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Creating without idling is rare and praiseworthy. - Do not give up!

This letter is about fish and poetry, about gratitude and sorrow. Ishikawa Jozan was a prominent Samurai recluse, garden designer, and literatus but he also was a teacher. And one of his students was Tsuda Masazane, an influential statesman with a serious hobby.

I respectfully read your letter written on the eighth day of this month. And for the ten mackerels from Noto [mackerel is a signature product from Noto. As is tea from Uji or Sake from Itami, and not to mention Whale from Iki], you send me each time, I cannot thank you enough. I congratulate you on your health. Also, the old man here [i.e. Jozan himself] spends days mostly without trouble. Thus, do not worry about me.

What did Jozan have in mind when he wrote"mostly without trouble"? Probably that he had at least some trouble. And he goes on...

You have sent me some beautiful poems some of which I have corrected with red brush. This time, the good ones sounded pure and sublime. As I wrote you in my last letter, creating without idling is rare and praiseworthy. Do not give up. You may reach higher and beyond someday. Moreover, thank you for your consideration that you offered clothing to Senboku [i.e. Hirai Senboku, Jozans assistant]. I am expecting to hear from you. Sincerely yours, Jozan, May 14th.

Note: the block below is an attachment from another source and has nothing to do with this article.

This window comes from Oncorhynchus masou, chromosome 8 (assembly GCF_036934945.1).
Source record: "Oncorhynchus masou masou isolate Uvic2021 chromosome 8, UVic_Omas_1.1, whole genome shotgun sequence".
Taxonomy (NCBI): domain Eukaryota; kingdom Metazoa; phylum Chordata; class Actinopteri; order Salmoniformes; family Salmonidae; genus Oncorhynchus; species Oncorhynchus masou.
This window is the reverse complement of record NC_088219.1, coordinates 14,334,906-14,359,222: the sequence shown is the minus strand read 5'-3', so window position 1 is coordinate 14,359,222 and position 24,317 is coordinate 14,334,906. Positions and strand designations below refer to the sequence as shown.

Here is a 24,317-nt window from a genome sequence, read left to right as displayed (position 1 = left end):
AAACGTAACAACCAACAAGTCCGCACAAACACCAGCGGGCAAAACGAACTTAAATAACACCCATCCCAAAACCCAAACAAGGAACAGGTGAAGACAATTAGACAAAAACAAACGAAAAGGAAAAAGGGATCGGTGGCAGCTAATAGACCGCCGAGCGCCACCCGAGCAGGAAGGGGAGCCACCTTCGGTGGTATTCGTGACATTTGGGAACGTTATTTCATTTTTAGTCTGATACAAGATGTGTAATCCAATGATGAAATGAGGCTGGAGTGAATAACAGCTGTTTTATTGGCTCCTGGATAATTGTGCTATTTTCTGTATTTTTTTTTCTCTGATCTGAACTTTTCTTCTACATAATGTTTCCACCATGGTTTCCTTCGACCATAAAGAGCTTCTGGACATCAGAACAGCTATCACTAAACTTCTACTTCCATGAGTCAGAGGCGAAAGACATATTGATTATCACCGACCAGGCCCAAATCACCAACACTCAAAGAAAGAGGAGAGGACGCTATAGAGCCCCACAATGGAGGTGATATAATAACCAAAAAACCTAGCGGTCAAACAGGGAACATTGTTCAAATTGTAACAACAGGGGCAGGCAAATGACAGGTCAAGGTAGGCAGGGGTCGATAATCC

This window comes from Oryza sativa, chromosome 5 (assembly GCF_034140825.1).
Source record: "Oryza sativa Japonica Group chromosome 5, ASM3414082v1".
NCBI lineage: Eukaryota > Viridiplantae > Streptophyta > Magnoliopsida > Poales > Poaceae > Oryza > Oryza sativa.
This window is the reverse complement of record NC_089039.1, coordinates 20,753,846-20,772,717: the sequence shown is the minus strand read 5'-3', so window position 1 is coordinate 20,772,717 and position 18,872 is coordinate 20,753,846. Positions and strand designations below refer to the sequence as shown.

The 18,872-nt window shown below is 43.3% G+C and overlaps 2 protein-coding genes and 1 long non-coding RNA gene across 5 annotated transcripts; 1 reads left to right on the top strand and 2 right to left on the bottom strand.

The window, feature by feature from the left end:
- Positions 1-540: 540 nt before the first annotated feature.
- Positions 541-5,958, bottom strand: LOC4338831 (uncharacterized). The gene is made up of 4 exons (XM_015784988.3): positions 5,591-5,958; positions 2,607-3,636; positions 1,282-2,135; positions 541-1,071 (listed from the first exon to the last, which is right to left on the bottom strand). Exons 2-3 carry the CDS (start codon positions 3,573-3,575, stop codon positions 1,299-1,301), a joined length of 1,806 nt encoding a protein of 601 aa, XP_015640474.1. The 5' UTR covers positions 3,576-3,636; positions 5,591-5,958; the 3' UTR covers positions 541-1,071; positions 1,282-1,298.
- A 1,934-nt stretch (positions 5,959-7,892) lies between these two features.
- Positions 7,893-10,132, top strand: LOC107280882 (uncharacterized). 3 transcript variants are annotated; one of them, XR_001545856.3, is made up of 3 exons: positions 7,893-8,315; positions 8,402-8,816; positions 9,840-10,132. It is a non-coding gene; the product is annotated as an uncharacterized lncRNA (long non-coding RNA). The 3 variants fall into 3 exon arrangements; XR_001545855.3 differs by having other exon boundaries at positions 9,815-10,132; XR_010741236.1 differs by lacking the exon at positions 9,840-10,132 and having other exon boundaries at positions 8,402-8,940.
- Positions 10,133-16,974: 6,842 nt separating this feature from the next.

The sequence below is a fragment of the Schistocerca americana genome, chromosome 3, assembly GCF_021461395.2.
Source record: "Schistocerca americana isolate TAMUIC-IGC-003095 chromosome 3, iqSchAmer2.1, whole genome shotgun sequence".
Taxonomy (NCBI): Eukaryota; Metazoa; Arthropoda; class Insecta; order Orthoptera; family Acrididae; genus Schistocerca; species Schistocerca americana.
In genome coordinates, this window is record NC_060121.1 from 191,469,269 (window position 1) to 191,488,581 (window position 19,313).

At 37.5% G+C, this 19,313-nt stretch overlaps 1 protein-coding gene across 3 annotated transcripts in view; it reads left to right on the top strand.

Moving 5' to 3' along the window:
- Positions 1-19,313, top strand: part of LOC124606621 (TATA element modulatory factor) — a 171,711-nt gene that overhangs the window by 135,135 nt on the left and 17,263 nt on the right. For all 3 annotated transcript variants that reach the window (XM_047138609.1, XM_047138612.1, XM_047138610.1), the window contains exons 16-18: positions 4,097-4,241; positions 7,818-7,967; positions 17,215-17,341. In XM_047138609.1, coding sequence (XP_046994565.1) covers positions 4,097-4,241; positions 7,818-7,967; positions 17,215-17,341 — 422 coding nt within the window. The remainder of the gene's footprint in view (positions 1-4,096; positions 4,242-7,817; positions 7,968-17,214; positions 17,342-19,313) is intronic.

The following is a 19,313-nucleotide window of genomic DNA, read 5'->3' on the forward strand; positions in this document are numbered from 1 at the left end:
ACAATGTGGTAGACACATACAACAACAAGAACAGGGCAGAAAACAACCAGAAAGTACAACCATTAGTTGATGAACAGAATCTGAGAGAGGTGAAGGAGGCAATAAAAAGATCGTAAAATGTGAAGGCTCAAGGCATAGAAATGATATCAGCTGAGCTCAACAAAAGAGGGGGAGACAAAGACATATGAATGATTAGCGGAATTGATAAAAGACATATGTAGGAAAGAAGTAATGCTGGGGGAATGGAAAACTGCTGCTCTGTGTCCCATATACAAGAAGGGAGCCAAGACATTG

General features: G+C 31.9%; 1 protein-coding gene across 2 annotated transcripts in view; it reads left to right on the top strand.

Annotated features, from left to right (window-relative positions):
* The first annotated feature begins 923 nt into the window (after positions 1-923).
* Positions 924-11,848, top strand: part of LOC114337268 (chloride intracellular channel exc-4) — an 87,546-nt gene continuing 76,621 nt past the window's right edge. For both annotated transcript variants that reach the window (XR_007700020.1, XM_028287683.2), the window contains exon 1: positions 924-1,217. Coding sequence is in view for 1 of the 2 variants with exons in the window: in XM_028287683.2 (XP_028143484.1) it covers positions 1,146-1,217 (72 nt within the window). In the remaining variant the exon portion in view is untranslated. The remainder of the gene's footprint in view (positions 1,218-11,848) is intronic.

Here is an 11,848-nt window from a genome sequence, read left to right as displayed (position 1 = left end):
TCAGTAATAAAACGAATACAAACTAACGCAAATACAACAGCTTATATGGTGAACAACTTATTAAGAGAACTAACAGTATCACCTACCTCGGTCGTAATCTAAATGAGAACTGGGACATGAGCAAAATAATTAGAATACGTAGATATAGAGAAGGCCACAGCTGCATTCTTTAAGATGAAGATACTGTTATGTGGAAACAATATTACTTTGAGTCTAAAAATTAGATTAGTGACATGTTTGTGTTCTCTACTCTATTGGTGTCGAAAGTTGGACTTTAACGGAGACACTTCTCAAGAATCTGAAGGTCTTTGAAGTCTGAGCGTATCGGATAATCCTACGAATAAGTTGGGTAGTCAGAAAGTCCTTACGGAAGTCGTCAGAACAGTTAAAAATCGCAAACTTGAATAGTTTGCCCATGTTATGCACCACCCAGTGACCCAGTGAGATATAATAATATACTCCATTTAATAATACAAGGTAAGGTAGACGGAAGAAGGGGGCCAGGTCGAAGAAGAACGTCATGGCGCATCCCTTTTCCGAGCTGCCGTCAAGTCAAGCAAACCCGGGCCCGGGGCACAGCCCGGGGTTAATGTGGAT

To Sir Tsuda Kuranosuke.


As to next year, it depends on how things go. If you visit the shrine though, please visit us as well. If you do not come, you can tell me to come to Sakamoto. I would love to see you again. Time flies and I am already talking about next year. Since I miss you so much, I would like to see you in this or another year. Again, about your better poems, when I polish them, they are perfect.

From the collection of Okamoto Koseki (1812-1898). The inscription on the box is intreaguing.

"Rokurokuzanjin Letter" on the outside of the box lid. And on the inside: Master Ishikawa Jozan's "on the eight of this month's" letter... The brush is strong and clear. As one says, "a man of virtue is always bold". [a phrase taken from Konfuzius' Analects] How could one not appreciate this? - Written on an autumn day in 1867.

Ishikawa Jozan (1583–1672)
Letter to Tsuda Masazane (1618-1675)
Ink on paper
15.5 x 87 cm (6 x 34¼ in.)
Mounting 90 x 93 cm (36½ x 36½ in.)
Box with old inscription, dated 1867 2589
$7,850.00 (free international shipping)


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